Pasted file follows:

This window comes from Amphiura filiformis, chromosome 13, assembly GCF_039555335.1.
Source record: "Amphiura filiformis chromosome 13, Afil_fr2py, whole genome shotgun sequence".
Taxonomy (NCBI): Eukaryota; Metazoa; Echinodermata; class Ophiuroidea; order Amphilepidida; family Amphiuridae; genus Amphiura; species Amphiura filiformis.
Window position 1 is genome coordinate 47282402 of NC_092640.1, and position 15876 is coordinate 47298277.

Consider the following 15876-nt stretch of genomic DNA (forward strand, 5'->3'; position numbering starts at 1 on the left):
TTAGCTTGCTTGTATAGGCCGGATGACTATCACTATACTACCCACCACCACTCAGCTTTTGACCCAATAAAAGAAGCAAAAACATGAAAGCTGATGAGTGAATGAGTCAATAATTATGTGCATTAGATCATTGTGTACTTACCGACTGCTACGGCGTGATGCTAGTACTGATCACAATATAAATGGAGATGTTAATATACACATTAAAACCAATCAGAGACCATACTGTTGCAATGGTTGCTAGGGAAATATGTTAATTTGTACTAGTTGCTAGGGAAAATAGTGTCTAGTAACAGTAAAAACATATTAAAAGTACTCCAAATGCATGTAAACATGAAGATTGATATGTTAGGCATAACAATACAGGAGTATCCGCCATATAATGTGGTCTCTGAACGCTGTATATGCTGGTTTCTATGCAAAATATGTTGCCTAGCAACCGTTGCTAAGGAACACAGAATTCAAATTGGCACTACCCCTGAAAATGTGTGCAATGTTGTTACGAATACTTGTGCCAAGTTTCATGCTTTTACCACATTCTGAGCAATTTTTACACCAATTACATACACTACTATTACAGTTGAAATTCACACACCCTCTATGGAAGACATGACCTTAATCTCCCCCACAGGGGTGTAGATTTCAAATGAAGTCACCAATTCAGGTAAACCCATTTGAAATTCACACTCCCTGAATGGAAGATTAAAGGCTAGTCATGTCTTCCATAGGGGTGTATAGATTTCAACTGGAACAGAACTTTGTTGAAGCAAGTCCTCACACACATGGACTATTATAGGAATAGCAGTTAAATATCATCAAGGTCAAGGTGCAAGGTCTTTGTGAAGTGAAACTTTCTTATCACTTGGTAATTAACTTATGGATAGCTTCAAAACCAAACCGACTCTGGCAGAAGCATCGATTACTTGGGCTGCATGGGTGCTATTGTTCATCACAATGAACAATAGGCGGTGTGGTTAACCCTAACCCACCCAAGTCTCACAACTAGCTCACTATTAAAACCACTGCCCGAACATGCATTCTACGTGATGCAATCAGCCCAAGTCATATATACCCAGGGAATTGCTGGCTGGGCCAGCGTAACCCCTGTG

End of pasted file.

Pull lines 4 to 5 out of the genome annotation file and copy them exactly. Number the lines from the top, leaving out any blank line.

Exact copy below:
Window position 1 is genome coordinate 47282402 of NC_092640.1, and position 15876 is coordinate 47298277.

Consider the following 15876-nt stretch of genomic DNA (forward strand, 5'->3'; position numbering starts at 1 on the left):